December 14, 2016
Fashion Inspiration From Baseball
Sport and fashion are two cultural genres that have never sat comfortably side-by-side; most men who wear their team’s colours outside of the stadiums in which their side play are more readily associated with lads on booze ridden holidays as opposed to creating any kind of fashion statement.
The essence of sporting apparel is to be practical rather than fashionable which means, by default, no matter how hard it tries, it cannot be a statement of fashionable intent. Yet somehow like a home run, a 30-yard screamer or a slam-dunk, it has barged its way into the mainstream conscience of designers and high street stores alike.
The rise of street style has of course had a major impact on such trends, with basketball and skating two of the biggest winners in the field of sport-meets-fashion, but the one game that has crossed the sport / fashion divide more than any other this season has to be baseball.
Of course baseball caps have been part of street fashion for as long as one cares to remember but the past couple of years have seen button-up baseball jerseys, warm-up varsity jackets and ¾ length t-shirts become an increasingly popular addition to many a lads wardrobe.
It’s not just the traditional sporting tops that have been immortalized by the fashion industry either. Givenchy have just created a number of sweaters and t-shirts inspired by Americas favourite past time; hipster Danish brand Soulland produced an entire collection – Home Vs. Away – in homage to the art of Japanese baseball for their S/S’13 collection while those true pioneers of fashion meets street-wear over at Opening Ceremony have teamed up with Adidas Originals to present a collection influenced by American sports with a heady dose of baseball at its core.
The fusion of fashion and sport has gathered pace thanks to the advent of the internet and the impact street style bloggers have had on making the fashion world so much more accessible to the masses, enabling a large proportion of people the world over the opportunity to adopt and adapt trends wherever they may be in the world.
Baseball for instance is barely played in Europe and yet somehow we have adopted the fashions of a game loved by people in primarily two countries – America and Japan. Before the dawn of the world wide web it would have been almost inconceivable for designers to market baseball as a fashion statement and yet here we are with brands from across the globe adopting a sporting item and turning it into a fashion statement.
The question is, how to wear this trend and what to wear it with. You certainly don’t want to look like you are about to take to the baseball diamond but at the same juncture a baseball cap shall no longer suffice. Here’s a few ways in which to incorporate sportswear without looking as though you are off to the game itself.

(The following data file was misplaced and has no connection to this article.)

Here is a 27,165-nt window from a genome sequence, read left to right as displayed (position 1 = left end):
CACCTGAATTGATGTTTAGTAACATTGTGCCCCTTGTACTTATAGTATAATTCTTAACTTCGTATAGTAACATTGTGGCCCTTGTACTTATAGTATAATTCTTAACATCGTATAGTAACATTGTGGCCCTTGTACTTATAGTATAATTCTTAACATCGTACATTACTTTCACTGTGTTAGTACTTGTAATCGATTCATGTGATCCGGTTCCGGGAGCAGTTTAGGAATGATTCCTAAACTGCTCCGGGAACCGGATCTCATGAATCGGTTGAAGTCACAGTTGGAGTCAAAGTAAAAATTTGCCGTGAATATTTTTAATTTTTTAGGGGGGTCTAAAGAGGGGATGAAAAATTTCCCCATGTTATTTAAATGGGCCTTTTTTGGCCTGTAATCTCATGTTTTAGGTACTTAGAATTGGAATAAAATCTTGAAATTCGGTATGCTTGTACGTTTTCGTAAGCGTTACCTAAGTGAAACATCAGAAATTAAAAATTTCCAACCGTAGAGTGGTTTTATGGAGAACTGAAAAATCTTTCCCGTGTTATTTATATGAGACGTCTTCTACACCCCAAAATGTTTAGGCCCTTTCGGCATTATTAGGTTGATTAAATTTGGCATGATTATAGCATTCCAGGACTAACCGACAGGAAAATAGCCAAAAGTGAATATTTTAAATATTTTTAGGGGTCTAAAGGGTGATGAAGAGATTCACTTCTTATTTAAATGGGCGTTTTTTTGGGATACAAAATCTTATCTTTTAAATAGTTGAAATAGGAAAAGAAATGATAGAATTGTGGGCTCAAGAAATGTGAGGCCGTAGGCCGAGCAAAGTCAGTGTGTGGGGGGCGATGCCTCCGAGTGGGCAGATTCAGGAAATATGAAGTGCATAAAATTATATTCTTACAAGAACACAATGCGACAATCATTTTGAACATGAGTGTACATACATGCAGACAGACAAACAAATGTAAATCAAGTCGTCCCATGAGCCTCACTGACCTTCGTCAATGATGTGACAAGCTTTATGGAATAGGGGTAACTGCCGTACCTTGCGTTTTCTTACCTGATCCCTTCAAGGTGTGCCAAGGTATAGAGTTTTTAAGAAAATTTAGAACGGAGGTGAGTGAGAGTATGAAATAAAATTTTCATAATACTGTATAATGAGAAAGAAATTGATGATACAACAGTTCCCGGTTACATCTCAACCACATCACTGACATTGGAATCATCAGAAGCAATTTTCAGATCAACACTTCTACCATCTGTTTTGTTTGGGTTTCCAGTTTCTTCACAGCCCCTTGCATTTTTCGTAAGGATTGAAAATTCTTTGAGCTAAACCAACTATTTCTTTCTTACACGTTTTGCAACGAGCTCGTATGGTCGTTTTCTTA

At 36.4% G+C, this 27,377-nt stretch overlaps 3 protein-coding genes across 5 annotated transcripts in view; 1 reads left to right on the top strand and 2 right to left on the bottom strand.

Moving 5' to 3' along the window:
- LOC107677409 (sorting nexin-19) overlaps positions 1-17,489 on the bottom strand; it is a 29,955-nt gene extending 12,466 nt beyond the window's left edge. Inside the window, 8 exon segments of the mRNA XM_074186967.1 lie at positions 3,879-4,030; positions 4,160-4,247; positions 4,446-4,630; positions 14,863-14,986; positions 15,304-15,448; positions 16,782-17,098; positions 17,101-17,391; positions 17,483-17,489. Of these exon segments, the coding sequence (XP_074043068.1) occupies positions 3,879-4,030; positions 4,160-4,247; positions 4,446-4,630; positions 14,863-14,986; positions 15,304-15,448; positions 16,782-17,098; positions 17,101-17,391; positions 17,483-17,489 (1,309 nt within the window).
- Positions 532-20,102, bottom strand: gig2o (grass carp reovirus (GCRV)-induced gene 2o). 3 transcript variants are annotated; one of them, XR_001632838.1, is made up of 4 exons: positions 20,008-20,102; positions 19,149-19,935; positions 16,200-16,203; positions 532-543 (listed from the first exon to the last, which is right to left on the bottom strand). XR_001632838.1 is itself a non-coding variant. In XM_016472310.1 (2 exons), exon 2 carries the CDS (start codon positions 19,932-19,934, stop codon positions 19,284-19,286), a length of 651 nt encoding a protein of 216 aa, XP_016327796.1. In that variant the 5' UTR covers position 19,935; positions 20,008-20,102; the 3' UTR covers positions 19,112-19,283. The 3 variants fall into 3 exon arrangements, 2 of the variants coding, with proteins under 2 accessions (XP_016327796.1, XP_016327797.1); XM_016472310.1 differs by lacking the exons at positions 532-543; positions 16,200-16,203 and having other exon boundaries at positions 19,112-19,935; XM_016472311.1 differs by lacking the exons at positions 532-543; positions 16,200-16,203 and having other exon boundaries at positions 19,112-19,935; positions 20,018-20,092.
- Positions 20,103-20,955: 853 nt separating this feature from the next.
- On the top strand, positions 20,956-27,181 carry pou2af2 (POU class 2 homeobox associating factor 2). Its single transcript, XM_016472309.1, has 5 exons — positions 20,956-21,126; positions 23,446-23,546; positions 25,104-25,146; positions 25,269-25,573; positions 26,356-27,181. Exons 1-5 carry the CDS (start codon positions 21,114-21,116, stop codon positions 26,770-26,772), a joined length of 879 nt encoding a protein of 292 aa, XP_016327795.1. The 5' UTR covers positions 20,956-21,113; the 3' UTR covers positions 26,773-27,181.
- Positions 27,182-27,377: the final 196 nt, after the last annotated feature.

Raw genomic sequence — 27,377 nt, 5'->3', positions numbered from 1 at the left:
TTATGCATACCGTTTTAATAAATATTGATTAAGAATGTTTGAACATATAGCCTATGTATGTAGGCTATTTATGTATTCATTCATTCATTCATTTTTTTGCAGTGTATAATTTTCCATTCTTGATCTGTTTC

The baseball jacket or varsity jacket as they are commonly known, has begun to spread its fashion wings in recent years and can now be seen on men of all ages and all walks of life. Traditionally with contrast colour sleeves and with striped cuffs, be it early spring or mid-summer, this really is a wonderful piece of fashion.
The baseball jersey is the true barometer that baseball has stepped headlong in to the world of fashion. They really have become a statement piece for hip kids the world over. Worn with a long sleeve t-shirt underneath and with a nonchalance that personifies the coolest of Major league pitchers, the fashion market is awash with jerseys both classic and contemporary.
The ¾ length t-shirt has been around for an age but it’s only recently a more specific and obvious baseball-type t-shirt has come to the fore of fashion. Contrast sleeves are still in instead of the block coloured chest comes the more traditional stripes, numbers and logos that are integral to the world of baseball clothing.
Best Of The Rest
Forget if you can for a moment men who should know better wearing football shirts, the idea of sport as fashion doesn’t seem so absurd after all.
The beauty of the baseball trend is that unlike football shirts, there are no sponsors logos dominating the fabric, instead, intricate lines, names in gothic fonts, buttons and French collars all combine to create a top which doesn’t scream sport but exudes a sense of fashionable class.